99% in favor and 1% in doubt is a shockingly slanted view. Hopefully just hyperbole.

The computer models that are relied on for the dire predictions are wrong over and over again. The same people who make the models the basis for their draconian solutions would never invest their own money based on similarly shoddy financial models. I don't care about the conspiracy theories on either side. I just want to see a public debate of the actual science. All we ever hear is "the debate is over," or "thousands of scientists say," or "the science is clear." When will the folks making the GWG claims actually address the seams in the "consensus" science??????

Posted by: phiggits | October 17, 2009 12:48 PM
Report Offensive Comment

Fair and balanced treatment does not mean giving the 1% of scientists expessing fundamental doubt in climate change versus the other 99% who support it. The hocus pocus is on the conservative side of the issue that tries to use their own, idustry "scientists" to debunk climate change for economic reasons. Every academy of science in the world has signed onto the fundamental beliefs about climate change and yeyhoo Craig7169 sees cold and rainy outside and comes to the conculsion that it's all a bunch of liberal bull. You can get these right-wing suckers to disbelieve anything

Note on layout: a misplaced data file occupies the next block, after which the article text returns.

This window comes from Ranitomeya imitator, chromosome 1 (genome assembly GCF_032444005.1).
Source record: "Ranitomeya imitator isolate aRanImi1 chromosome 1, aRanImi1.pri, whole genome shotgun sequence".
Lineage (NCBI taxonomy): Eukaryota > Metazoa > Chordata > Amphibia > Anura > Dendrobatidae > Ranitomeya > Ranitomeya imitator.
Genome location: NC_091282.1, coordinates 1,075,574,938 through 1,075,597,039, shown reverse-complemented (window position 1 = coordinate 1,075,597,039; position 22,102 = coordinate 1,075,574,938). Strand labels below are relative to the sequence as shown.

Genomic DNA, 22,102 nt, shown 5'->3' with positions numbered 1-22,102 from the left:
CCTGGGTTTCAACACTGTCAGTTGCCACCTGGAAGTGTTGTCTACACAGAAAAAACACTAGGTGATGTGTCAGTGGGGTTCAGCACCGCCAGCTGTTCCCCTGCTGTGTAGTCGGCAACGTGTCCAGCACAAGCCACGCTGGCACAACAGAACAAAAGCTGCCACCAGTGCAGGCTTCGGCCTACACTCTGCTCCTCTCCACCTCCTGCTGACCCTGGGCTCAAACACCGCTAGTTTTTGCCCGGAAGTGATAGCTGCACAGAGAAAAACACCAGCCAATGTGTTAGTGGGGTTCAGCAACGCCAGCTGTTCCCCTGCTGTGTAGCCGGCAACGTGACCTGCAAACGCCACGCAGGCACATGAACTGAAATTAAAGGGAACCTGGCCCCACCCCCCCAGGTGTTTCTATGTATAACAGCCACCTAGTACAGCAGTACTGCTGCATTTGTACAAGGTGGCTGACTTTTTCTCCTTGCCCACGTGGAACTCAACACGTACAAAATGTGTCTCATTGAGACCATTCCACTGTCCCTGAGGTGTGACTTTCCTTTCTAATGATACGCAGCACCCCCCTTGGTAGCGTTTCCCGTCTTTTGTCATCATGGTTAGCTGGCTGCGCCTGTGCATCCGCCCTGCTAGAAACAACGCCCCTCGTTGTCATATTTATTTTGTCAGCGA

Posted by: diebrucke | October 17, 2009 7:50 AM
Report Offensive Comment

Better question yet is how do we get a newspaper like the Post to treat this issue in a fair and balanced way? There are plenty of solid, objective scientists out there who think this is a bunch of crap, can't find any of their comments in this so called forum? First it was Global Warming, now it's Climate Change. Seems the earth's climate is always changing, three days ago it was 75 degrees, this morning it's 39 degrees and raining here in Maryland. Enough of this liberal hocus pocus!

Posted by: craigy7169 | October 17, 2009 4:53 AM
Report Offensive Comment

The comments to this entry are closed.

RSS Feed
Subscribe to The Post

© 2010 The Washington Post Company